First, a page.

There are plenty of things in this life that give me a wounding great pain in the arse. If you want to hear more about them, I suggest you follow me and my wounded arse on Twitter.
But, today, my arse is in ribbons thanks to the banal, turgid bunch of old silage that gets written on wine labels. Here are four arse-wounding things that wine producers should stop doing. Right now.
1. Giving ludicrously specific/esoteric food matching suggestions
Excellent. So your wine goes well with lava-cooked unicorn steaks marinated in dolphins’ milk and irony. That’s helpful. Your head goes well with your arse. May I suggest you match the two?
2. Giving ludicrously vague/fallacious food matching suggestions
Oh really? Goes well with fish, chicken and meats, you say? Now. You realise that chicken is meat, right? Yes, so Shakespeare could get away with doing stuff like that. ‘Angels and ministers of grace’ — that kind of thing. But you can’t.
Moreover, if your wine actually does go well with everything from pan-fried plaice to seared chilli tuna steaks to coq au vin to frigging beef and ale stew, congratulations. You have succeeded in distilling the mythical liquid of ambrosia. And all the other winemakers might as well just give up now and start constructing dubiously phallic monuments in your honour.
Or else, you’re a lying charlatan.
Now, which’ll it be?
3. Spewing out interminable, drivelling blather
I don’t give a halfhearted wipe of a frog’s arse about the view from your winery. Nor do I trust your declarations of ‘passion’ any further than I could throw the metaphysical concept of passion. Which is no distance. Because it’s a metaphysical concept, and TRY AS I MIGHT I CAN’T SEEM TO PICK IT UP.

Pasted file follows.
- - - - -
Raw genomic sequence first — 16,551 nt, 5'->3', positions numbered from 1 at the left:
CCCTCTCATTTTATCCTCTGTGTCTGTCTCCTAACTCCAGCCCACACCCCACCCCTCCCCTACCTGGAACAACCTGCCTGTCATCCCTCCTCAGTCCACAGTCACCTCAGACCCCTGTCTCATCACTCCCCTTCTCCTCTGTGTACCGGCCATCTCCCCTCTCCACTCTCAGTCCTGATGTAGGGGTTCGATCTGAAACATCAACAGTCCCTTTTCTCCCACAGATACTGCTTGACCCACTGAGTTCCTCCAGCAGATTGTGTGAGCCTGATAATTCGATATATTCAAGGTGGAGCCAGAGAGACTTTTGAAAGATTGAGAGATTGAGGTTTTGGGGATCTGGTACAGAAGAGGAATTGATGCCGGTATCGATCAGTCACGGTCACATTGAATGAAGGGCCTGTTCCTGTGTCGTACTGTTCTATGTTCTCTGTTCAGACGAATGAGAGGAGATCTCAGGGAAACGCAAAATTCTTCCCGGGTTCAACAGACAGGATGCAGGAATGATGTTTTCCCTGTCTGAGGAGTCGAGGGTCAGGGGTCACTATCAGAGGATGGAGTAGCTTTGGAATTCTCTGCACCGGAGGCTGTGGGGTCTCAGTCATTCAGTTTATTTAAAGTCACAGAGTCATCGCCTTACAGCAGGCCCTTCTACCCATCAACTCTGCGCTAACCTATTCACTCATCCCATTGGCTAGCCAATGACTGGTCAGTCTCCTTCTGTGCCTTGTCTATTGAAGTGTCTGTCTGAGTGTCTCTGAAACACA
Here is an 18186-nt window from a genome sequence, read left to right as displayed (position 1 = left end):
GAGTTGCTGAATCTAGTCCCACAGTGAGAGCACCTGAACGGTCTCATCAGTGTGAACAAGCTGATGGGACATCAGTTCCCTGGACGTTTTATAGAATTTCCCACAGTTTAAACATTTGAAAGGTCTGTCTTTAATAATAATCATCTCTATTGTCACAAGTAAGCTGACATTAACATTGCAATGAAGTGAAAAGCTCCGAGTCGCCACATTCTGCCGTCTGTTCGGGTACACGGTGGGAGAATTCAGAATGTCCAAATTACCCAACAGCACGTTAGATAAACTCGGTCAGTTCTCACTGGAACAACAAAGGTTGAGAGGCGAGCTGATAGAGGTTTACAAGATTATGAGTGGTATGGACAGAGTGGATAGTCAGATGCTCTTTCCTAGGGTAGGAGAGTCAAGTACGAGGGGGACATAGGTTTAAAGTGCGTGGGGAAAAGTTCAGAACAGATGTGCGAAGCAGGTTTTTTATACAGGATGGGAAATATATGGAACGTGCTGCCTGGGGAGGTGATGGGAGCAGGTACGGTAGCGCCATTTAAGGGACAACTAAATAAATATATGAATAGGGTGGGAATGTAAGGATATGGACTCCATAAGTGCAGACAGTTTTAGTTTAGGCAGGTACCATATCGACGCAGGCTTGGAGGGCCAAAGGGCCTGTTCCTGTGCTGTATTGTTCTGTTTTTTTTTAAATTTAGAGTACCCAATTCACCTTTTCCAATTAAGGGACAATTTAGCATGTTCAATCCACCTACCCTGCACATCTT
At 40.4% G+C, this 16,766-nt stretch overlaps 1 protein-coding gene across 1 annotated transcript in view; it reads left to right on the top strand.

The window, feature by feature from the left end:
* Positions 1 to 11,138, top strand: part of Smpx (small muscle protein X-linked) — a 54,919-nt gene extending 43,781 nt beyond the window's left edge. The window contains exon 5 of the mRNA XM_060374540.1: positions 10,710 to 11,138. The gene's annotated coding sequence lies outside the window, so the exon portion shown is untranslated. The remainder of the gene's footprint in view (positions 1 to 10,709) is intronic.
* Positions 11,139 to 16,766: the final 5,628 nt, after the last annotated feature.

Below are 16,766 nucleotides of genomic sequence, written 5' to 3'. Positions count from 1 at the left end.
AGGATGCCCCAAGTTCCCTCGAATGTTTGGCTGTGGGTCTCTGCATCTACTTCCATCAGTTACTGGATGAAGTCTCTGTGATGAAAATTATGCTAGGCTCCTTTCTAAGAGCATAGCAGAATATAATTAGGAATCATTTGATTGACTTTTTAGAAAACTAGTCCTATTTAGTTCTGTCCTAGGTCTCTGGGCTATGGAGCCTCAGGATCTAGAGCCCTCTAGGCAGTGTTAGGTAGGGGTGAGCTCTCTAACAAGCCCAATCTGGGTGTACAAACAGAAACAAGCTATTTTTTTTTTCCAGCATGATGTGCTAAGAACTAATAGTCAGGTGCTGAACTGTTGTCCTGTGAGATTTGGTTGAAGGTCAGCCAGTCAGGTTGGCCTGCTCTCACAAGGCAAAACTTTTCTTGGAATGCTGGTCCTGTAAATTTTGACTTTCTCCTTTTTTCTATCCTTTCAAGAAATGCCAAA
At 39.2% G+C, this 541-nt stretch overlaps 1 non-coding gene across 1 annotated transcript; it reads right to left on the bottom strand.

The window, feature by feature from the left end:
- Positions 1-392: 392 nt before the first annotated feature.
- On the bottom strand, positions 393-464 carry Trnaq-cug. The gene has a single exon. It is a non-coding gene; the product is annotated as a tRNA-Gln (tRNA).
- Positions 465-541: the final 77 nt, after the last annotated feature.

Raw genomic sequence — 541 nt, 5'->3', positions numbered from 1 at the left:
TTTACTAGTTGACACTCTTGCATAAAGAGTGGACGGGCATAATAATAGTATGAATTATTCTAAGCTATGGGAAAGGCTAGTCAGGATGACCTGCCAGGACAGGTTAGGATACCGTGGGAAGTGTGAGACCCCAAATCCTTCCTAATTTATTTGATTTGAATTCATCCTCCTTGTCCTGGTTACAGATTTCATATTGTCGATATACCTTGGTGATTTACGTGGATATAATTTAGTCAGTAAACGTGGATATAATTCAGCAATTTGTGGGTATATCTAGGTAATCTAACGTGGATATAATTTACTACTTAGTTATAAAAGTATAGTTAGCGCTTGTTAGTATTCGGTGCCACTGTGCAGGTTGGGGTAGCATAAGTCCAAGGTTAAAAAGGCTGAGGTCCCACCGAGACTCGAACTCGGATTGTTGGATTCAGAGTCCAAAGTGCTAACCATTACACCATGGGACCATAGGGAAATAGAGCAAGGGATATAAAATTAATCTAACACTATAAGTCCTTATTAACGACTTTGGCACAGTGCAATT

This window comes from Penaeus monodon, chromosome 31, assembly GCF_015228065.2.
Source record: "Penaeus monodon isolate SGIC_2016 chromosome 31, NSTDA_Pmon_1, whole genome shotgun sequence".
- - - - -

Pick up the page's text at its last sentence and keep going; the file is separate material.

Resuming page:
I’ll be the judge of your goddamn capacity for passion. So let’s get a hotel room and we can work out a mark out of 100.
4. Including any kind of pun in the wine’s name. Whatsoever. No exceptions.
I’m not going to elaborate. I’m tired now.
What wounds your arse, dear reader?
What else do those label-crafting buggers do that causes you to double up in agonised rage and frustration? Tell us — share the pain — and, in so doing, administer the internet’s very own soothing arse-balm, by leaving a comment.
UPDATE: Inspired by Graeme’s comment, below, I’m upping the stakes. Provide a particularly lamentable example of wine label wank (in the comments, below) and I’ll send you some kind of prize. To be decided. So search those wine racks/liquor store shelves for the purplest prose you can find. Enter as many times as you like. Make us laugh/cry. Wound our delicate arses. You’ve got until the end of the week.
UPDATE 2: Okay, so the prize will be a bottle of this rather lovely wine, Verd Albera, I just reviewed. The best comment(s) will get one (unless you’re overseas, in which case you might have to settle for something else).
21 thoughts on “The Shit Written On Wine Labels”
The Douglas Green Shiraz Viognier from the Society is described thusly:
“Seductive spicy notes played by the Shiraz, harmonised by the floral, violet undertones of the Viognier. Culminating in a symphony of flavours.”
Now. It’s not a bad wine at all, esp. at <£6. Which is a shame. Because if I ever meet the winemaker, I'm afraid I'll be unable to stop myself from going into Joe-Pesci-in-Goodfellas-mode.
I certainly agree that a lot of what is written on back-labels is drivel. The whole “This is a dry,fruity, intense yet mellow and well balanced wine which goes well with meat, cheese, vegetables and toothpaste” is rarely helpful.
However what is much more interesting for the consumer is the little clues that actually tell you whether the wine is likely to be any good.
For example, with French wines you must look for “Mis en bouteille au Chateau”, or “Mis en bouteille au domaine” – meaning the wine was bottled at the winery, and thus the producer is effectively signing their name on the bottle (and therefore likely to have taken a lot more pride in its contents).